The purpose of the word count, I keep telling them, is to inspire writers to make every word count. They've heard this often enough to be able to recite it along with me, often accompanied by undisguised eye-rolling. 

What they don't know is that it takes more skill to cover a topic thoroughly in a short space than to ramble on. "A really careful and concise writer can achieve this goal in 1500 words," I tell them, "but the rest of you will need more."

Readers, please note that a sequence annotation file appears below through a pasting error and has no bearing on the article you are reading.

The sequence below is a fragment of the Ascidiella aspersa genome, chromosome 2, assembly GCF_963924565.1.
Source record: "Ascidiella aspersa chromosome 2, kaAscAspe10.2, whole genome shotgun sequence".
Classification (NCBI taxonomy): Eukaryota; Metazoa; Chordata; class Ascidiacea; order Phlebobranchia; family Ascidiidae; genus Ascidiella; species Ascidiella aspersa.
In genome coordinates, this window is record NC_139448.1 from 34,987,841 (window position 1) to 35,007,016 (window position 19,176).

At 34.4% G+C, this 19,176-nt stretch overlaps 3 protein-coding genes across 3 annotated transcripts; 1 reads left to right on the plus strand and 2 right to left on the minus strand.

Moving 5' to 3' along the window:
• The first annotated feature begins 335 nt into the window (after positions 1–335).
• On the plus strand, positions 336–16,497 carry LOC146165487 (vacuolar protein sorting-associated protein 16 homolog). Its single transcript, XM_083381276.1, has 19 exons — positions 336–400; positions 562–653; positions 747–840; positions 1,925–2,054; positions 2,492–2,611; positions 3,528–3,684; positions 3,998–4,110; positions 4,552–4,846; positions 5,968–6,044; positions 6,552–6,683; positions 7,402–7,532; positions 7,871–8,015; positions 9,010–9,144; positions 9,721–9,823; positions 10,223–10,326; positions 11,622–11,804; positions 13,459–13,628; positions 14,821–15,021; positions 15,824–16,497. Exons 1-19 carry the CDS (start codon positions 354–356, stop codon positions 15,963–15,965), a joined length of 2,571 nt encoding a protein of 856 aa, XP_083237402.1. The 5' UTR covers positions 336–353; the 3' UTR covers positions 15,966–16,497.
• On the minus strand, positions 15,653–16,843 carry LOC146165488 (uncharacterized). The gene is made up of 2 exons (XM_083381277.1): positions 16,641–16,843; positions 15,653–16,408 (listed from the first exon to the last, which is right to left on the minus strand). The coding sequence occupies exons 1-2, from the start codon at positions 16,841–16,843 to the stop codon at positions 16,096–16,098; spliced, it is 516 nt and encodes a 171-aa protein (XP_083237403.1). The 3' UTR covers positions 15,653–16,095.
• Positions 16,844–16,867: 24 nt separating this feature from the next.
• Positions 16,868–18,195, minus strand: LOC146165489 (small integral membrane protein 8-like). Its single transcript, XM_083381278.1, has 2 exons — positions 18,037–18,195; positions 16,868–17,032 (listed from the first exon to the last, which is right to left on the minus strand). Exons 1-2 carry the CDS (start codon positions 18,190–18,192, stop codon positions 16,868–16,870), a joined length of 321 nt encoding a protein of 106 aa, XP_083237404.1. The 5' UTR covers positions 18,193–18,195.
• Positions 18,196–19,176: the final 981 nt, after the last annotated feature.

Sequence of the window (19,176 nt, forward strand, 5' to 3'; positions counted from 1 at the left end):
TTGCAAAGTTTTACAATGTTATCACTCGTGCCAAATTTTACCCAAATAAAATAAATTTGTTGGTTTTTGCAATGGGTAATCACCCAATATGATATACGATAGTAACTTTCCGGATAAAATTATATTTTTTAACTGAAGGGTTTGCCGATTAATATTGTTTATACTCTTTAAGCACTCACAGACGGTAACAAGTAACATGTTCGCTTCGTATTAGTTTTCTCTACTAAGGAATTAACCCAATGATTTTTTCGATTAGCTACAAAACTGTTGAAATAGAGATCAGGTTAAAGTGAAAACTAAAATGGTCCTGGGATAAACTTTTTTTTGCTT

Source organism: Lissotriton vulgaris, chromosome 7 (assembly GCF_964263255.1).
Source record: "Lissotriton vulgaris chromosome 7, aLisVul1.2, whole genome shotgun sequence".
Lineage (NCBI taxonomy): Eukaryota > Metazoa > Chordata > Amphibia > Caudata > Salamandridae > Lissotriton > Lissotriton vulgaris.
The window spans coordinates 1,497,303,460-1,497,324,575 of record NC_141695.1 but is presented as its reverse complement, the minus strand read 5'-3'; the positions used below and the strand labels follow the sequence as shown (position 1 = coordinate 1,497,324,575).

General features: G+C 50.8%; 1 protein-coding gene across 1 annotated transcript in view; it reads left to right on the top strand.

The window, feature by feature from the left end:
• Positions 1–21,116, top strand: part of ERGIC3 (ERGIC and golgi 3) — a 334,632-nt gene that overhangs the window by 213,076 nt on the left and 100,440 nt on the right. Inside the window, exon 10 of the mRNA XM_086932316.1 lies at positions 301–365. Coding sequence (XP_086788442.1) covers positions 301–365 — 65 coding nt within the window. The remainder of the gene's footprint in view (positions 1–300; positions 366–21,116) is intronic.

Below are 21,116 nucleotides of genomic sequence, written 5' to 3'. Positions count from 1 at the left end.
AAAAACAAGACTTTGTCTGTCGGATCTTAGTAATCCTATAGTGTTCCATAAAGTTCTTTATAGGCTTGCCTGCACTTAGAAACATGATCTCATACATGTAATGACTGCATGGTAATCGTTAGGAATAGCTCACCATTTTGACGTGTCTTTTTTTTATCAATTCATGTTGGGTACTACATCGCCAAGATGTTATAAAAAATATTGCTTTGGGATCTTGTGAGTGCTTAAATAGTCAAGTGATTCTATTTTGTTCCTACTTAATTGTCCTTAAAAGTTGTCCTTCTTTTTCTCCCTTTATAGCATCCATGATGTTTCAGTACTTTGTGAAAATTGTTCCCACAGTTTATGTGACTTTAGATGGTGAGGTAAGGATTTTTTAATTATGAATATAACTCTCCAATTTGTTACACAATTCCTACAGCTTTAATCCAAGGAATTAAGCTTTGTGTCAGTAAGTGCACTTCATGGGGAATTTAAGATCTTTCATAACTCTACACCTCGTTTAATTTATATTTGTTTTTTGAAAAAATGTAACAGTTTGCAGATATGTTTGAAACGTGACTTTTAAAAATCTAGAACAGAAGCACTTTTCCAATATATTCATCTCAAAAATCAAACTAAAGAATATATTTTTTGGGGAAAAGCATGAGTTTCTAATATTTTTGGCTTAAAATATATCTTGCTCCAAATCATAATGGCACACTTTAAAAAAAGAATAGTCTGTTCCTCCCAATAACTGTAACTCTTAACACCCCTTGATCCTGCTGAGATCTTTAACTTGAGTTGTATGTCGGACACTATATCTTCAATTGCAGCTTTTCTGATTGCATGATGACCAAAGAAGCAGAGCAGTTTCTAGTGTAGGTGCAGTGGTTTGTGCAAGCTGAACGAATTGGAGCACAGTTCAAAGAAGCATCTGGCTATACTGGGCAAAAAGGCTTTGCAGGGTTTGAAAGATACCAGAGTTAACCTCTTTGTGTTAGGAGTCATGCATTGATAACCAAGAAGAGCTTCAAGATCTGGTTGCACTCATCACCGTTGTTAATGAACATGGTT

They don't believe me. They'd be happy if I asked them to produce a PowerPoint slide listing bullet points, and then they'd try to negotiate the number of bullet points down from six to three or two, so being asked to read and respond to a draft five or six pages long must feel incredibly unjust. 

And if reading a five-page paper feels as onerous as reading a book, how do they respond when I ask them to read an actual book? Trust me: you don't want to know.

Thursday, November 16, 2017

Soup or sabbatical?